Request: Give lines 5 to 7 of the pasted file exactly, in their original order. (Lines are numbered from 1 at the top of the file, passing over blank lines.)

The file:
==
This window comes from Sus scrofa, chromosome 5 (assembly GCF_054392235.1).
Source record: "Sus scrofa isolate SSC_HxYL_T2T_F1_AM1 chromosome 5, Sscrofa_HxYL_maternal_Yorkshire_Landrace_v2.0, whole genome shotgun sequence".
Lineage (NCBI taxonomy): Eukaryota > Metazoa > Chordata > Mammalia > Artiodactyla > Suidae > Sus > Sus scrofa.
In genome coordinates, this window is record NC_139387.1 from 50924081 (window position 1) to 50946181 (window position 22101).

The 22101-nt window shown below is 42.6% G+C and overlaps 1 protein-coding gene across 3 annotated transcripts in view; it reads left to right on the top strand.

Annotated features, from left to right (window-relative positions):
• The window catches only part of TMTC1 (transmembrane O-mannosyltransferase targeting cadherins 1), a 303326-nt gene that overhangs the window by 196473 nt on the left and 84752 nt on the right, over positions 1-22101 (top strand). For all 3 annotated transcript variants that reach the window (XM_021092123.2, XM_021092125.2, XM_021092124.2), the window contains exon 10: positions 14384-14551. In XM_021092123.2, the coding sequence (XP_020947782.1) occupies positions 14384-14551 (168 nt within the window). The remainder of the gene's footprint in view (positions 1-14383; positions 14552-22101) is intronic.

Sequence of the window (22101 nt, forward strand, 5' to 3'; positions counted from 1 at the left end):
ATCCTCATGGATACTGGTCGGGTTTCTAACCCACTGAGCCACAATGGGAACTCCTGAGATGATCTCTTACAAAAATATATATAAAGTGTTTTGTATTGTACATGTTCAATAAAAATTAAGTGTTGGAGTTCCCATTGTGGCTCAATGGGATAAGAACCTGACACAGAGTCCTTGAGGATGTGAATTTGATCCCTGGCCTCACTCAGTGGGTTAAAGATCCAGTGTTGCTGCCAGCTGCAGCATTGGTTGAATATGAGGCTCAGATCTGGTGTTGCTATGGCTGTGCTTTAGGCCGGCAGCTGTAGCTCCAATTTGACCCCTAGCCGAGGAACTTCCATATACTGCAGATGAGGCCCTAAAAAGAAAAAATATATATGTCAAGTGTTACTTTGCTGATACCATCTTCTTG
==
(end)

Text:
The 22101-nt window shown below is 42.6% G+C and overlaps 1 protein-coding gene across 3 annotated transcripts in view; it reads left to right on the top strand.

Annotated features, from left to right (window-relative positions):
• The window catches only part of TMTC1 (transmembrane O-mannosyltransferase targeting cadherins 1), a 303326-nt gene that overhangs the window by 196473 nt on the left and 84752 nt on the right, over positions 1-22101 (top strand). For all 3 annotated transcript variants that reach the window (XM_021092123.2, XM_021092125.2, XM_021092124.2), the window contains exon 10: positions 14384-14551. In XM_021092123.2, the coding sequence (XP_020947782.1) occupies positions 14384-14551 (168 nt within the window). The remainder of the gene's footprint in view (positions 1-14383; positions 14552-22101) is intronic.